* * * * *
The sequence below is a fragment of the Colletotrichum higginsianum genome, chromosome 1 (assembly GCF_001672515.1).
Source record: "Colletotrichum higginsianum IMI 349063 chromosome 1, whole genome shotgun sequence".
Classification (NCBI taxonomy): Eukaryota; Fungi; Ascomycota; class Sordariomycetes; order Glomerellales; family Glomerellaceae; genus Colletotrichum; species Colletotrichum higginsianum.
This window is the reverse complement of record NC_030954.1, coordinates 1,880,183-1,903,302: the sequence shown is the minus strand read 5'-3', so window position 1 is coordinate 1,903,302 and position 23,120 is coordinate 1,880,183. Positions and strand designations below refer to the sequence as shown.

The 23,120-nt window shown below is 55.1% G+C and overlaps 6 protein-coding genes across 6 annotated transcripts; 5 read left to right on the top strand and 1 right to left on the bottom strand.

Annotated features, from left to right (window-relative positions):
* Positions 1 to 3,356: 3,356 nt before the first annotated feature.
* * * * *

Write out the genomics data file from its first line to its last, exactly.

The sequence below is a fragment of the Colletotrichum higginsianum genome, chromosome 1 (assembly GCF_001672515.1).
Source record: "Colletotrichum higginsianum IMI 349063 chromosome 1, whole genome shotgun sequence".
Classification (NCBI taxonomy): Eukaryota; Fungi; Ascomycota; class Sordariomycetes; order Glomerellales; family Glomerellaceae; genus Colletotrichum; species Colletotrichum higginsianum.
This window is the reverse complement of record NC_030954.1, coordinates 1,880,183-1,903,302: the sequence shown is the minus strand read 5'-3', so window position 1 is coordinate 1,903,302 and position 23,120 is coordinate 1,880,183. Positions and strand designations below refer to the sequence as shown.

The 23,120-nt window shown below is 55.1% G+C and overlaps 6 protein-coding genes across 6 annotated transcripts; 5 read left to right on the top strand and 1 right to left on the bottom strand.

Annotated features, from left to right (window-relative positions):
* Positions 1 to 3,356: 3,356 nt before the first annotated feature.